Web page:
AP: Zawahiri video hints at al-Qaeda return to Afghanistan

AP: Zawahiri video hints at al-Qaeda return to Afghanistan

Gee, who could have guessed that the return of the Taliban might embolden al-Qaeda? Other than practically everyone outside of Joe Biden and his brain trust, everyone. AQ’s chief terrorist Ayman al-Zawahiri returned to publishing video statements, highlighting a recent clash in India over a hijab as a means of confirming that he hasn’t yet reached room temperature:

The Associated Press takes note of where Zawahiri appears to be located and that it raises the “specter” of a new Taliban-AQ alliance:

There is no clear indication of the location of Zawahri from the video. He is shown in a traditional white head scarf beside a poster praising “the noble woman of India.”

However, it raises the specter of al Qaeda having a presence in Afghanistan, and highlights concerns over the commitment of the ruling Taliban to fight terrorist groups and deny them space in Afghanistan. …

Zawahri has been rumored to be Afghanistan’s northwestern Kunar and Badakhshan provinces on the border with Pakistan. The border region between Pakistan and Afghanistan is lined with inhospitable mountain ranges that have served as redoubts for a number of terrorist groups in the region.

If Zawahiri’s back in Afghanistan, does it mean much for the US national security? Zawahiri picks an odd and petty issue for the focus of his ire in this proof-of-life video. This story involves a Muslim girl who got harassed for defying a prohibition on wearing hijabs in an Indian province. That’s hardly a topic on which to build another “death to America” campaign, and might in fact suggest that “core” AQ doesn’t have enough resources to focus outside of Asia and maybe even its own little corner of the world … wherever that might be. It’s almost as though Zawahiri felt the need to be seen but didn’t really have much to say, especially to the West.

That could be because of the Taliban’s own woes in establishing any real economic connections to other countries. The assumption was that the US withdrawal would leave a vacuum that China would be eager to fill, and that Pakistan would immediately embrace their former proxies again. The Middle East Institute reported on Friday that things are not going swimmingly for the 7th-century theocracy:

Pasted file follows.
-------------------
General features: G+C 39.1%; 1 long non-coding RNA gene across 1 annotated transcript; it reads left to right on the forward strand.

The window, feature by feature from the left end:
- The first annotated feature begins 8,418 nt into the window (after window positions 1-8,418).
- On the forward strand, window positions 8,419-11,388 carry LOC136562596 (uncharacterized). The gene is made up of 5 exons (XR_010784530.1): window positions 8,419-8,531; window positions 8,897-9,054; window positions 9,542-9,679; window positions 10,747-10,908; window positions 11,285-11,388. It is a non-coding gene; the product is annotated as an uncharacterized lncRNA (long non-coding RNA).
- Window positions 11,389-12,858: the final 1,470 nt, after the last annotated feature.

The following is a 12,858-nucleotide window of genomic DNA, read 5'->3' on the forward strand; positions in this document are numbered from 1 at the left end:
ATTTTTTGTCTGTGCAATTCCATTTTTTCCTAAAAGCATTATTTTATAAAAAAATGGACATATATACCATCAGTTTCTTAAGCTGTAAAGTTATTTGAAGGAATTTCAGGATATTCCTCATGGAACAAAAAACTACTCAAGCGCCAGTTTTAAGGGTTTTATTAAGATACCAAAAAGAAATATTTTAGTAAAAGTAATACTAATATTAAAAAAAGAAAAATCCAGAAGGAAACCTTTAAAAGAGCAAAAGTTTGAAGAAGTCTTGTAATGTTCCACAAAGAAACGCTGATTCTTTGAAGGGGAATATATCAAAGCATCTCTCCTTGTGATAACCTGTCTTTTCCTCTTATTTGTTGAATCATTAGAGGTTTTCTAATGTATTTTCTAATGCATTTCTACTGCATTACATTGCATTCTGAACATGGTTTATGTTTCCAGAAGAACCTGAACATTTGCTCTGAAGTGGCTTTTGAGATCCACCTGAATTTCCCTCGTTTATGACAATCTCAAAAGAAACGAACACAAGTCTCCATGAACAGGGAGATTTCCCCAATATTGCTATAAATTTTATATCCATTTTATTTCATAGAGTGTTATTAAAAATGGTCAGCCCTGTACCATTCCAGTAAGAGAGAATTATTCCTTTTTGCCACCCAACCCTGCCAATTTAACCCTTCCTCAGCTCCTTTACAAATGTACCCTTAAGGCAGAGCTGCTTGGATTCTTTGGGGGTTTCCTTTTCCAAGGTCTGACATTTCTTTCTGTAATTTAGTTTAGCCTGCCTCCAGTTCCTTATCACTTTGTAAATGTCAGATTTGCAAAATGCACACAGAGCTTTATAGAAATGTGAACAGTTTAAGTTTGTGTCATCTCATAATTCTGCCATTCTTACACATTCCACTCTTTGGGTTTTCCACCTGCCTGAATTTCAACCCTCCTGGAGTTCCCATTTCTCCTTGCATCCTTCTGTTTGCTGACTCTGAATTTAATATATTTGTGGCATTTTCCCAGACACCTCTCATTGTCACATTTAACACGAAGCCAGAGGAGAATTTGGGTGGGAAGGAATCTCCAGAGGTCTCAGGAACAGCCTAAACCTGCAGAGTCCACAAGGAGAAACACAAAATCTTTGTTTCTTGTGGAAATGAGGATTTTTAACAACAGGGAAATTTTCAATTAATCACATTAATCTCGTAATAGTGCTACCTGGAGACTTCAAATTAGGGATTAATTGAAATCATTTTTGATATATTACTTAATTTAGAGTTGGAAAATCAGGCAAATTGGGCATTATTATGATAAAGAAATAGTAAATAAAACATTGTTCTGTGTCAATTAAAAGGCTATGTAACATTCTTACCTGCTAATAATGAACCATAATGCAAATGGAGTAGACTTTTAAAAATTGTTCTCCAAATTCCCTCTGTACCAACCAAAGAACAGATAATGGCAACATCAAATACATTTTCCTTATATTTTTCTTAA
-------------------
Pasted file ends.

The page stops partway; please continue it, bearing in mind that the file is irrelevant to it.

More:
Despite Wang’s recent visit, China has approached Afghanistan gingerly. Chinese business entities continue to hold off on expanding existing investments or making new ones. China’s major economic projects, such as those involving the Mes Aynak copper mine and the Amu Darya oil and gas reserves, remain mothballed for various economic, ecological, and regulatory reasons. Although China shares a narrow border with Afghanistan along the Wakhan Corridor connecting northeast Afghanistan to western Xinjiang, the authorities in Beijing have made this conduit largely impenetrable to transit by people or goods. China’s Belt and Road Initiative projects also circumvent Afghan territory. In the security realm, Chinese policymakers are most immediately concerned with how the Taliban victory might increase instability in other countries neighboring both China and Afghanistan, such as Pakistan or the Central Asian republics. There are many more Chinese nationals and investments in these states than in Afghanistan itself. The recent attacks on Chinese workers in Pakistan have heightened Chinese sensitivities around terrorist attacks against Chinese nationals there.

Pakistan’s relations with the Taliban have deteriorated now that the group has returned to power in Kabul. Taliban leaders have taken the same firm line as previous Afghan governments against Pakistani efforts to build fences along the so-called Durand Line, which Islamabad sees as the formal Afghan-Pakistan border. Videos show Taliban fighters smashing the demarcation fences erected by Pakistan. Afghans insist that the 2,600-km frontier should be open for cross-border movement by the Pashtun tribes located on both sides of the frontier. Besides legitimizing their territorial claims, Pakistani authorities want to erect barriers against infiltration by the Tehreek-e-Taliban Pakistan (aka the “Pakistani Taliban” or TTP) militants who use sanctuaries in Afghanistan to support terrorist operations in Pakistan.

The Iranians are having better luck with the Taliban, the MEI points out. Go figure. With all of these relationships stalling, the Taliban might be putting pressure on Zawahiri to keep a low profile, but that would require a belief that the Taliban and AQ have the ability and desire to modulate their insanity. Have we ever seen evidence of that?

Finally, how many Americans remain stuck in Afghanistan? Does anyone know? Is anyone even asking that question any more?

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John Stossel 12:01 AM on June 09, 2023